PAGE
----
The Silver Peak Wilderness is located in the southwestern corner of Monterey County in the Santa Lucia Mountains along the Central Coast of California. It southern boundary largely follows the Monterey County/San Luis Obispo County line. It's eastern boundary is defined by Ft. Hunter Liggett, while on the west it follows closely along Highway 1 and the Big Sur coastline.
It was established in 1992 when the Los Padres Condor Range and River Protection Act set aside approximately 14,500 acres. On December 19, 2002 the Big Sur Wilderness and Conservation Act of 2002 added 17,055 acres to the existing wilderness.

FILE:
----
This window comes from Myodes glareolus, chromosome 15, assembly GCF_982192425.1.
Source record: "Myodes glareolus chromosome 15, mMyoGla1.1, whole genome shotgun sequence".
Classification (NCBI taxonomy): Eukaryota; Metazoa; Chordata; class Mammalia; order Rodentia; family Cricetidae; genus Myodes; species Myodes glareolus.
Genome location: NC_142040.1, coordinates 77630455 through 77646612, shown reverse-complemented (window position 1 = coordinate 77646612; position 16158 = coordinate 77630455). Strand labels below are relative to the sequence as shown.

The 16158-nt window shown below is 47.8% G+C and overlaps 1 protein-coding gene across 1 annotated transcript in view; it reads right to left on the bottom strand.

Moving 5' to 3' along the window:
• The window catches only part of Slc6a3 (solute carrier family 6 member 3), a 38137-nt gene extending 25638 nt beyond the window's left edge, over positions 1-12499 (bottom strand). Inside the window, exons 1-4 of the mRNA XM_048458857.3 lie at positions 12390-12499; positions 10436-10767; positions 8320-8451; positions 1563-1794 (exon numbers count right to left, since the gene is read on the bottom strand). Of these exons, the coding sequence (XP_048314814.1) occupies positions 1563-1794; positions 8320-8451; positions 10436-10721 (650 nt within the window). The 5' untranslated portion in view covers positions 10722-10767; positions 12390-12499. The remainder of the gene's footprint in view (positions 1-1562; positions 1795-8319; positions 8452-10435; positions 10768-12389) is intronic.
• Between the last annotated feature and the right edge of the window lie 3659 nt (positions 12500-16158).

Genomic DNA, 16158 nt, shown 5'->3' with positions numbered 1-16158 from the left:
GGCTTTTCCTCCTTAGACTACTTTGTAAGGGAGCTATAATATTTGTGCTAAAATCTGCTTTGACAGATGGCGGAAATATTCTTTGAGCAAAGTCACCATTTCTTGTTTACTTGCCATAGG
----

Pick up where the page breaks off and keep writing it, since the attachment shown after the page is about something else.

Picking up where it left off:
The wilderness terrain rises steeply from near the Pacific Ocean to Silver Peak itself at 3,590 feet. Vegetation in the forests includes California sycamore, the big leaf maple, and red alder. Open slopes are dominated by ceanothus, manzanita, coastal live oak, and gray pine. There is also an isolated stand of coastal redwoods, the world's southernmost stand of redwoods. The wilderness also encompasses a rare grove of Sargent cypress, gray pines, and Santa Lucia fir.
In the spring when the creeks fill, some of the steeper canyons feature waterfalls. Views on clear days extend to the Big Sur coastline to the north, the Pacific Ocean to the west, and the Salinas Valley to the east.
Recreation includes backpacking, horse camping, and day trips. As with all wilderness areas, motorized vehicles are prohibited.